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MQM 221 Week 7 Class Notes

by: Jessie Frank

MQM 221 Week 7 Class Notes MQM 221

Jessie Frank
GPA 3.72

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These notes cover a portion of Ch.5 that we have talked about thus far.
Organizational Behavior and Administration Resources
Yongmei Lie
Class Notes
mqm 221 organization organizational business ob yay notes class isu illinois state university chapter ch 5
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This 6 page Class Notes was uploaded by Jessie Frank on Saturday February 27, 2016. The Class Notes belongs to MQM 221 at Illinois State University taught by Yongmei Lie in Winter 2016. Since its upload, it has received 11 views. For similar materials see Organizational Behavior and Administration Resources in Business, management at Illinois State University.


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Date Created: 02/27/16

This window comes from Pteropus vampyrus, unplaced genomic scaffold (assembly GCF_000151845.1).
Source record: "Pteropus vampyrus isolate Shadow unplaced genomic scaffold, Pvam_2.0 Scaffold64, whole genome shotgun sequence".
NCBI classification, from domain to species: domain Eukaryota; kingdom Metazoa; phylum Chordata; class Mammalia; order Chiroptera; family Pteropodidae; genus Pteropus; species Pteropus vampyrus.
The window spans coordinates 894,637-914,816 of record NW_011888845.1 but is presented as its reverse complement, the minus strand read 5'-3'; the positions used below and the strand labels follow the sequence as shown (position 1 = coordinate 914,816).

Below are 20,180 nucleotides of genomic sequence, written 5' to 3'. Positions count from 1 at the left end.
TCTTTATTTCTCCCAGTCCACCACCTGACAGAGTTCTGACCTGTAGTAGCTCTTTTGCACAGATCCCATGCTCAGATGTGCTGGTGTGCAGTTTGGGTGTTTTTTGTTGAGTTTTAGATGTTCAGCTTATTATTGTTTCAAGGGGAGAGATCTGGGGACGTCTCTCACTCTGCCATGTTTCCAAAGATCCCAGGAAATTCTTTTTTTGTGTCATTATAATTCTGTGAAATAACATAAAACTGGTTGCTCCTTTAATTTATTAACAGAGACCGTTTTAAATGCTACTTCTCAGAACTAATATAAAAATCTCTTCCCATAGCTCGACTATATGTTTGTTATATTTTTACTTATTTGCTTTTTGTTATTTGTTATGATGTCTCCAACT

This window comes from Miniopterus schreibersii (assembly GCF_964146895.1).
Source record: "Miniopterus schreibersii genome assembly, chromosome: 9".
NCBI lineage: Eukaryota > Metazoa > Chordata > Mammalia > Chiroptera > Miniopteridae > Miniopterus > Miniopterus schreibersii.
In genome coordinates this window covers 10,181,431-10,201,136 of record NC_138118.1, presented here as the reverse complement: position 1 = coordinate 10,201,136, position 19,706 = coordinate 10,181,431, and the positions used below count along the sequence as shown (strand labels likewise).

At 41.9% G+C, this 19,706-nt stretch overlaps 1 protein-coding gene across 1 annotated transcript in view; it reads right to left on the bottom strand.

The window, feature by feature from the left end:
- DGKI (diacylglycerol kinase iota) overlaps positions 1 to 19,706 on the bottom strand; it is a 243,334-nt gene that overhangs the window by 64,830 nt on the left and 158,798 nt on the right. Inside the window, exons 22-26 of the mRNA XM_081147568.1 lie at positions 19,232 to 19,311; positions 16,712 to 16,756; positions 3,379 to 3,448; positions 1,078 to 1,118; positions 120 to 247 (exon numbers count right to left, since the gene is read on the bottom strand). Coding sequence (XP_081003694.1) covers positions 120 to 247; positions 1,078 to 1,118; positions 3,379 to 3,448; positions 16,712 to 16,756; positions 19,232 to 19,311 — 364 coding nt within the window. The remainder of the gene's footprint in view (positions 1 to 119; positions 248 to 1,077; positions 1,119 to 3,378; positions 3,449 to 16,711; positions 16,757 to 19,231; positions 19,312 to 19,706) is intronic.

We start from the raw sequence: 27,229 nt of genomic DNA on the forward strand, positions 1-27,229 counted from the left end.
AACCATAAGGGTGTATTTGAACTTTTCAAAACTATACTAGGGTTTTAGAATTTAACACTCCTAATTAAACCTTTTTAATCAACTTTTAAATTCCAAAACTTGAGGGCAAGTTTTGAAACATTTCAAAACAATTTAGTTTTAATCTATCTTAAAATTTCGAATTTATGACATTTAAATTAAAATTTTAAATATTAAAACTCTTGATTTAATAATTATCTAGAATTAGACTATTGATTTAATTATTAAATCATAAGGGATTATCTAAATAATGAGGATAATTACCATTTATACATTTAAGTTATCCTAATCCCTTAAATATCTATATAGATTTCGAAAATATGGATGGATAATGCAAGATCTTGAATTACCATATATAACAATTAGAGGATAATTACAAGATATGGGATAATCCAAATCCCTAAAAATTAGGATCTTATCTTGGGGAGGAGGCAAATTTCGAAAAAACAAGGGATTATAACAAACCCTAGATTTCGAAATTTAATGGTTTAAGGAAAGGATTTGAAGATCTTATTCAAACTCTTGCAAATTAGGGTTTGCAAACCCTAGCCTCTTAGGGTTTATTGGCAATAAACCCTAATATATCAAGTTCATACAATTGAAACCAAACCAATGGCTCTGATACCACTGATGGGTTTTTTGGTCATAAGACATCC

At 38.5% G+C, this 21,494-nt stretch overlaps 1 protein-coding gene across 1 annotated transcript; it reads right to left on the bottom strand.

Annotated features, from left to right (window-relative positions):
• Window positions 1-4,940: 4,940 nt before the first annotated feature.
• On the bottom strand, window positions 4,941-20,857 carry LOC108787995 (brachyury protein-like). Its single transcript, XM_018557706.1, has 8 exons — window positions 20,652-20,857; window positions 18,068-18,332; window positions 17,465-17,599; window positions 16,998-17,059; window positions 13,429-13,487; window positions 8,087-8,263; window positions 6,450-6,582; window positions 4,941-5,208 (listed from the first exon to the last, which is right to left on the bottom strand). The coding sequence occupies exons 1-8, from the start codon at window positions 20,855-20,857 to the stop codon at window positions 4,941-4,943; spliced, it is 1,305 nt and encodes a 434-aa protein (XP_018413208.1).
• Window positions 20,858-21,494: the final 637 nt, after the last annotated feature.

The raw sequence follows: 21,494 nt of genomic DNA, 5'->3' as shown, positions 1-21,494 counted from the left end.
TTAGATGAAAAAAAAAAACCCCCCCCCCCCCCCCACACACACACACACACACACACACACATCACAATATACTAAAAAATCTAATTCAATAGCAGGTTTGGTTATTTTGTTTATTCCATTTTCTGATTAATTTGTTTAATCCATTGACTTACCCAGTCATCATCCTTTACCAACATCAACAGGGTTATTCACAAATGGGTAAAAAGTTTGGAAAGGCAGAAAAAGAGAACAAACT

MQM 221 Liu Tuesday, February 23, 2016 Chapter 5 – Foundations of Employee Motivation Motivation – the process of arousing and sustaining goal­directed behavior.  On a scale of 1­10, how motivated are you?   What moves YOU?  o True passion?  Responsibility?  Joy?   Employee Engagement  Individual’s emotional and cognitive (rational) motivation, particularly a focused, intense,  persistent, and purposive effort toward work­related goals.   High absorption in the work. o Time either moves extremely fast for you… or extremely slow.   High self­efficacy – believe you have the ability, role clarity, and resources to get the job done  o Sense of confidence of roles  If the majority of your employees are engaged, you will have a higher rate of productivity.   The Engagement Difference  Worker at Home Depot helped professor figure out how to complete the project she needed.  She  was super satisfied that he found what she needed in a timely manner, as well as a cost that was  within reason.   Worldwide, 13% of employees are engaged at work.   Drives and Needs Drives influence behaviors through needs.   Drives  • Innate, universal • Hardwired brain characteristics  • “Prime movers" of behavior • Drives produce emotions  Needs  • Goal directed • Influenced by self­concept, social norms, and past experience Four Drive Theory of Motivation  1. Drive to acquire MQM 221 Liu o Drive to take/keep objects and experiences o Basis of hierarchy and status o A desire to be different from those in the world.  2. Drive to bond o Drive to form relationships and     social commitments o Basis of social identity o Have a sense of social belonging.   o A desire to be the same as those in the world.  3. Drive to learn o Desire to create, to learn to master, to better ourselves and learn new skills.  4. Drive to defend  o Desire to protect the things we consider to be valuable.  The first 3 are about getting something, where the final is about losing something.  Clip from Office Space o Man admits that he comes in late.  Spaces out.  Does not work hard.   o “It’s not that I’m lazy, it’s that I just don’t care.”  o Only real motivation is not to be hassled by his 8 bosses… and also the fear of not losing  his job. However, he works JUST hard enough to keep his job.   How do we rate his motivation level?  Pretty low.   His motivation is keeping his job…therefore Drive to Defend  His work does not allow him to fulfil his Drive to Acquire  Offering stock options? Drive to Acquire o What will happen if employers constantly try to bring about practices that fulfil the Drive to Acquire?   Implications of the Four Drive Theory  Provide a balanced opportunity for employees to fulfill all four drives • employees continually seek fulfilment of ALL drives • avoid having conditions support one drive more than others Maslow’s Need Hierarchy Theory  TOP   Self­actualization o You desire to be your true self.  o Ultimate motivator for person’s behaviors   Esteem o Self­Esteem – ability to have a sense of respect and growth  o Esteem (from others) – other’s respect FOR you  Belongingness/Social/Love  o Desire for love and a sense of collection with others  Safety  MQM 221 Liu o Desire to be protected from physical harm; shelter, safe environment, want to be free  from psychological harassment in the workplace, treat all co­workers equally.   Physiological o Necessities; food and water.  BOTTOM   Seven categories – five in a hierarchy ­­ capture most needs  Lowest unmet need is strongest. When satisfied, next higher need becomes primary motivator  Self­actualization ­­ a growth need because people desire more rather than less of it when  satisfied What’s wrong with needs hierarchy models?   People have different hierarchies • Unique to each person and can possibly change over time  People do not progress through the hierarchy as the theory predicts  Needs hierarchies are shaped by the individual’s values and self­concept What Maslow Contributed to Motivation Theory  Holistic perspective • Integrative view of needs  Humanistic perspective • Influence of social dynamics, not just instinct  Positive perspective • Pay attention to strengths (growth needs), not just deficiencies Video on Cave Digging   Man loves digging.  Digs beautiful designs into caves.  Spent 2 years digging and creating a place for someone, and made $12 an hour. He doesn’t do it  for the money, he does it because he loves it.   What need from Maslow’s Hierarchy motivates him? Self­Actualization (he is having the time of  life and loves to do it), Need for Beauty   What need(s) from Maslow’s Hierarch does not motivate him? Esteem (there is no evidence),  Belongingness (there is no evidence), Safety, Physiological Should Need to Play be a part of the Hierarchy?  Or is it already added?   Experiment where someone made each stair a part of a piano key. As a result, more people took  the stairs than the elevator.   MQM 221 Liu  In video, Polar Bear encountered dog for the first time.  The polar bear did not attack, but rather  he played, and continued to come back at the same time each year.   Alderfer’s ERG Theory Three groups of core needs:  Existence ­ Providing our basic material existence requirements  Relatedness ­ The desire we have for maintaining important interpersonal relationships  Growth needs ­ An intrinsic desire for personal development Maslow’s Hierarchy vs. Alderfer’s ERG Theory A Story of Motivation (Article)   The article talks about how they are willing to offer their service for FREE rather than a  DISCOUNTED rate.    When you are forced to offer your product or service at half price, you are considering your  esteem.    When you offer for free, you have the opportunity to make a statement on what kind of a person  you are, leading to self­actualization.    Why didn’t the driver help initially?  He was primarily concerned with his safety and security  need.  Part of his job is that he ALWAYS sees people struggling, and going to help each and  every one is beyond his job description.    Tells us to understand people’s behaviors, you must understand the motivation behind them.    You have to move people from the lower level needs, and raise them to the upper level needs to  increase motivation.  Learned Needs Theory  Needs are amplified or suppressed through self­concept, social norms, and past experience  Therefore, needs can be “learned” • strengthened through reinforcement, learning, and social conditions  serve as indicatiors for individual differences.  Three Learned Needs 1. Need for achievement • Need to reach goals, take responsibility  MQM 221 Liu • Want reasonably challenging goals • Let them handle the process on their own; they do not want constant monitoring when  working on achieving a goal.  2. Need for affiliation • Desire to seek approval, conform to others wishes, avoid conflict • Effective executives have lower need for social approval • Often do not emerge as strong leaders since they thrive on being accepted by others.  3. Need for power • Desire to control one’s environment • Personalized versus socialized power • They are more likely to become a leader • They want to have power, so they can use that power to benefit themselves.   Thursday, February 25, 2016 Expectancy Theory   Assumes that human beings act rationally   Will ask 3 questions:  1. E­to­P:  If we put effort into this, will my performance show?  2. P­to­O:  If I perform well, will I be rewarded?  3. How much value does the outcomes you achieve have?  Limitation of Expectancy Theory   We allow our emotions to come into play.  Ultimatum Game (each student gets a sticky note)  Make a proposal on what to do with $1.    How much will you give to your partner?   Majority got $0.50  5 got less than $0.50 o Those who accept the offer do so because some money is better than none. o Those who did not accept the offer did not because they do not think it is fair.  Equity Theory  Not only do individuals get how much they are getting, but how much they are  getting in comparison to others.   MQM 221 Liu Motivational Theories X & Y  Theory X – A set of assumptions of how to manage individuals who are motivated by lower  order needs  Theory Y – A set of assumptions of how to manage individuals who are motivated by higher  order needs. Theory X Workers  Little ambition   Dislike work  Avoid responsibility  Theory Y Workers  Self­Directed  Enjoy Work  Accept Responsibility